failed foster cat acting oddly(16 Posts)
Well - rather long back story here. He originally lived next door but one. For very good reasons ( deteriorating health of his mummy) he was re homed not too far away, but ran away. Was miraculously found after eight days straying and brought back to my house. He's been here with me since early December.
I never considered having him long term as I already have three cats one of whom, dear boy cat 1 and lodger cat were sworn enemies outside and fought over territory. So I kept lodger cat in his own room for three weeks, gradually introducing him to my other two girl cats, and with some trepidation to boycat1. To my amazement this went very well, and all cats seem to co-exist quite happily. Then I let lodger cat outside and he began coming and going to my house quite happily.
I also have two dogs who have lived with cats for many years. Lodger cat is wary of them . They're not here all the time though, roughly half the week.
Thing is, lodger cat although seeming relaxed and comfortable, keeps changing his habits far more frequently than cats usually do. At one time he will sleep on my bed, cuddle up at night, then a few days later, he'll spend all his time outside and be reluctant to come in. Then he'll decide sleeping in the bath is fabulous or back in the spare room, or scrunched up in a corner. He will sleep/rest in these places for 24 hours or more. Then he changes again, emerges and sits on laps etc.
He's now back to sitting in the corner. I feed him wherever he settles.
Reading this back the reasons are obvious. He's had so much change in a very short space of time and he is unsettled - despite outward appearances- plus his new home here is now two doors from where it was before, with a frightening interlude in between. Also my daily routine isn't completely predictable.
I just need to be more patient with the poor boy don't I? He's about ten, I think.
Any tips for helping him settle?
Keep a solid routine if you can and do lots of talking.
It may be his way. I know the The Lodger (mine ) tends to sleep in a place for a day or two and then move. He's perfectly certain where his home and people are but he just......rotates. It's not caused any inconvenience and seems to suit him best.
(Apart from laundry cupboards. He loves laundry cupboards.)
PS - Sorry. I meant keep a solid routine for him if you can. I appreciate that your own isn't so.
Thanks for the reply q e d yes fickle thy name is feline!
Hi Cozie. Yes I understood what you meant and I do try to maintain consistency. I also have a friend who pops in to spend time with foster cat, but she's been away for a while and during this time, I think foster cat's restlessness has increased.
What has surprised me us how all the cats have settled together especially foster cat and my alpha male. They really were sworn enemies before (vet visit sworn enemies) but perfectly accept each other now. So much about cats that is mysterious!
He might actually adjust to your 'inconsistencies' if you can eg bring a 'rhythm' to your returns such as always announcing it loudly with the same call, give him food directly.... That sort of thing. Your judgement there.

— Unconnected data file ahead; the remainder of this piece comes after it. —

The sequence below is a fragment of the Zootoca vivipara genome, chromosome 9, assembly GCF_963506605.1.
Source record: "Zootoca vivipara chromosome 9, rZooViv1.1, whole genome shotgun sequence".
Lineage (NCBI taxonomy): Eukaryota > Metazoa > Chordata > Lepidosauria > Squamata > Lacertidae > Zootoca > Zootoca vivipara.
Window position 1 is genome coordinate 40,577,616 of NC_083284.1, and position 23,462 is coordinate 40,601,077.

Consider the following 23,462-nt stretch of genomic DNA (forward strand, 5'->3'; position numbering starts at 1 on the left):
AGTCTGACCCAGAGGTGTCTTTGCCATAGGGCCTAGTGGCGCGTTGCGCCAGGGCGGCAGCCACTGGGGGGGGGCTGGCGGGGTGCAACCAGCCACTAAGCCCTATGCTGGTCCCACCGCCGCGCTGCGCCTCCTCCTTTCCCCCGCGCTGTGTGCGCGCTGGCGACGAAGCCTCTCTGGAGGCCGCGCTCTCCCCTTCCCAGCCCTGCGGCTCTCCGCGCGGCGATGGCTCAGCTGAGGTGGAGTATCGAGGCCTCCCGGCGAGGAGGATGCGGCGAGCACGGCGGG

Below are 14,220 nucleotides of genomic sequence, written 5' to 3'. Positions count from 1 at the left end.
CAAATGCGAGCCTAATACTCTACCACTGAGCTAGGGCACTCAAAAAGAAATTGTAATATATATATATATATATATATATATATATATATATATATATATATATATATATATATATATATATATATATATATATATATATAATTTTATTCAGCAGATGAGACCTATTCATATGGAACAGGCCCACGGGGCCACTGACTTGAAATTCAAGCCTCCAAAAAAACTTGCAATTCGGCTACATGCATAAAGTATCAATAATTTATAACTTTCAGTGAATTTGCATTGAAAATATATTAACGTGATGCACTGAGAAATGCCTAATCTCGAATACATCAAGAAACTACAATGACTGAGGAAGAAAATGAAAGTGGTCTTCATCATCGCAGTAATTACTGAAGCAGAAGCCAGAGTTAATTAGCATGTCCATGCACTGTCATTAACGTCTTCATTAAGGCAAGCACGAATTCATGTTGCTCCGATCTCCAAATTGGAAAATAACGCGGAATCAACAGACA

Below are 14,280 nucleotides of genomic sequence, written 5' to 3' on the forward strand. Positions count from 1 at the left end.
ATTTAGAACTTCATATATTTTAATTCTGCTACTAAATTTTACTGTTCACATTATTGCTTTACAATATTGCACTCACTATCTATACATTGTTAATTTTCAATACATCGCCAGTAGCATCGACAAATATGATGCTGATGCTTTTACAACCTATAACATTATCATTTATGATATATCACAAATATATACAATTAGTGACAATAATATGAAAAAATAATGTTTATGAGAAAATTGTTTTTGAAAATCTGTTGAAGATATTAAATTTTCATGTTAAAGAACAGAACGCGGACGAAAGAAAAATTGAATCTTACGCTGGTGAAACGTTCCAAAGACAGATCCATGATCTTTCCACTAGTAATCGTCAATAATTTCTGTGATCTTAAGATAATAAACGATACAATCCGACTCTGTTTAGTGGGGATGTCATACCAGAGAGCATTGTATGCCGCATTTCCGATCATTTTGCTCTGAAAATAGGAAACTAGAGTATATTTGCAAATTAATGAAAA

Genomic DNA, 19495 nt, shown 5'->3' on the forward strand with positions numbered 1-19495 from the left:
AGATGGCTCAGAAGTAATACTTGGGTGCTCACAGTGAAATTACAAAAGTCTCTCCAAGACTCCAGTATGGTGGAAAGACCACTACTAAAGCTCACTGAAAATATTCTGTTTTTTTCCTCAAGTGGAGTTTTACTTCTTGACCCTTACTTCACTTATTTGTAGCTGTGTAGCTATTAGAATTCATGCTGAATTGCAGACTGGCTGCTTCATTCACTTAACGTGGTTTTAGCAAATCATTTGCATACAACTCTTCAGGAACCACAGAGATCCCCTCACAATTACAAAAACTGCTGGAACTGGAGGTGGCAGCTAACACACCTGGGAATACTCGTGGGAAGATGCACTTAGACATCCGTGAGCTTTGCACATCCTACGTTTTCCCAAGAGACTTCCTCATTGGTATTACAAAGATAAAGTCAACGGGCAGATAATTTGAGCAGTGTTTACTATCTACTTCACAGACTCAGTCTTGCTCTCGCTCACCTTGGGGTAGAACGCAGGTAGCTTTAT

Oh yes - they're mysterious all right. But also great pragmatists I think? Maybe they decided that fighting was pointless so they'd be better combining? Or maybe one actually demonstrated superiority in the fighting so the other has decided to just relax into the situation? You'll have to watch them over the next while to judge the reason I reckon.
Good luck, anyway.
Another one here with a fickle cat (and he's not a foster, but is getting older - somewhere around 16).
He changes his mind about where to sleep, sometimes he will eat his food happily, sometimes will turn his nose up....
As long as, in general, your cat is happy and settled, stop worrying!
So today he has been out from very early morning. Sitting in neighbour's front garden and in his previous front garden on the bench he used to sit on with his original owner.
I picked him up late afternoon and brought him in here to eat but he doesn't want anything to eat and has retreated to his cramped corner. And unfortunately now he's not stranding up to the dogs one of them ( my lovely old heart dog I'm afraid to say) has started to scare him deliberately
Before this he was quite happy to sit in the sitting room with all the others, seemingly totally chilled.
He sounds as if he's been reminded of his past and is grieving a bit. Has he had the opportunity to do that before?
Oh - and can't you stop the dog 'scaring' him? I've always found my own dogs relatively straightforward to control in that way. (Bad behaviour.)
Re control - it's awkward as my main offender is deaf as a post do can't hear reprimands, it's also hard given house layout to,separate one from another.
No he hasn't had time to grieve. I think that is the key.
Ah. I suspect that he might need to do that then so I'd just continue as you're now doing. I'd think hard about what you can do to keep the dog off him while he's being introspective though.
I take the points about the dog's age and deafness so maybe ask a quick question in The Doghouse board on MN? (I think it's called that.) I know what I would do but then I've had working breeds who were trained to sight commands as well as sound and were ever-watchful for them. Yours may well be different.
You could get a stair gate so the cat could retreat to where the dog can't bother it?
True. They don't need to go on stairs after all - doors should be fine for most types.
A baby gate with a cat flap you say? What a genius idea! Yes it might well be the answer!
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